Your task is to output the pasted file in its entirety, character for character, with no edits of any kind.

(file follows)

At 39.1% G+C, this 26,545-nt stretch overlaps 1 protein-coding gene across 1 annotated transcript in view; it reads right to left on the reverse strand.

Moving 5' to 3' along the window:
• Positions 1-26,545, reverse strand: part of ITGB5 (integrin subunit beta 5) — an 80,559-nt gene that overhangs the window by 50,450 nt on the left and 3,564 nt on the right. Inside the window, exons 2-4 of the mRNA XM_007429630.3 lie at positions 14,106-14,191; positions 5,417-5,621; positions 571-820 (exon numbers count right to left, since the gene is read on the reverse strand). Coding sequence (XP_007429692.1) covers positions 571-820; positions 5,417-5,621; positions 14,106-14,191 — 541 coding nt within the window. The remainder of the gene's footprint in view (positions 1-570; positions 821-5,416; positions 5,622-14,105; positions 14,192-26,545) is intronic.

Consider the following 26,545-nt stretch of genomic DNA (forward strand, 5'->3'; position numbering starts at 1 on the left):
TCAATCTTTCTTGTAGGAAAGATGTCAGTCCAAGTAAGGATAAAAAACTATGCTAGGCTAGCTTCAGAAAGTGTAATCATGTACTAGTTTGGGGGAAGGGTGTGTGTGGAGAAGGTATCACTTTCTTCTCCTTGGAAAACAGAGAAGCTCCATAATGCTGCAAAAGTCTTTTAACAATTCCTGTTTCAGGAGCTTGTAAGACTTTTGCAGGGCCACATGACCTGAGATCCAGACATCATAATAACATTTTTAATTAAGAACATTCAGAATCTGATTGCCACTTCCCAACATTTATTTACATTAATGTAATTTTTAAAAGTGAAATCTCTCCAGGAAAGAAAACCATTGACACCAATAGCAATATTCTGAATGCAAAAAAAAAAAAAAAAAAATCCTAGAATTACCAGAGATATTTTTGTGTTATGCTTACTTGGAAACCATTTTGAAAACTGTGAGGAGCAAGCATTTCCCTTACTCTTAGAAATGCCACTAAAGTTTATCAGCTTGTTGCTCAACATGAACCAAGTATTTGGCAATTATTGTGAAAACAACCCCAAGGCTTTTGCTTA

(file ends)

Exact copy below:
At 39.1% G+C, this 26,545-nt stretch overlaps 1 protein-coding gene across 1 annotated transcript in view; it reads right to left on the reverse strand.

Moving 5' to 3' along the window:
• Positions 1-26,545, reverse strand: part of ITGB5 (integrin subunit beta 5) — an 80,559-nt gene that overhangs the window by 50,450 nt on the left and 3,564 nt on the right. Inside the window, exons 2-4 of the mRNA XM_007429630.3 lie at positions 14,106-14,191; positions 5,417-5,621; positions 571-820 (exon numbers count right to left, since the gene is read on the reverse strand). Coding sequence (XP_007429692.1) covers positions 571-820; positions 5,417-5,621; positions 14,106-14,191 — 541 coding nt within the window. The remainder of the gene's footprint in view (positions 1-570; positions 821-5,416; positions 5,622-14,105; positions 14,192-26,545) is intronic.

Consider the following 26,545-nt stretch of genomic DNA (forward strand, 5'->3'; position numbering starts at 1 on the left):
TCAATCTTTCTTGTAGGAAAGATGTCAGTCCAAGTAAGGATAAAAAACTATGCTAGGCTAGCTTCAGAAAGTGTAATCATGTACTAGTTTGGGGGAAGGGTGTGTGTGGAGAAGGTATCACTTTCTTCTCCTTGGAAAACAGAGAAGCTCCATAATGCTGCAAAAGTCTTTTAACAATTCCTGTTTCAGGAGCTTGTAAGACTTTTGCAGGGCCACATGACCTGAGATCCAGACATCATAATAACATTTTTAATTAAGAACATTCAGAATCTGATTGCCACTTCCCAACATTTATTTACATTAATGTAATTTTTAAAAGTGAAATCTCTCCAGGAAAGAAAACCATTGACACCAATAGCAATATTCTGAATGCAAAAAAAAAAAAAAAAAAATCCTAGAATTACCAGAGATATTTTTGTGTTATGCTTACTTGGAAACCATTTTGAAAACTGTGAGGAGCAAGCATTTCCCTTACTCTTAGAAATGCCACTAAAGTTTATCAGCTTGTTGCTCAACATGAACCAAGTATTTGGCAATTATTGTGAAAACAACCCCAAGGCTTTTGCTTA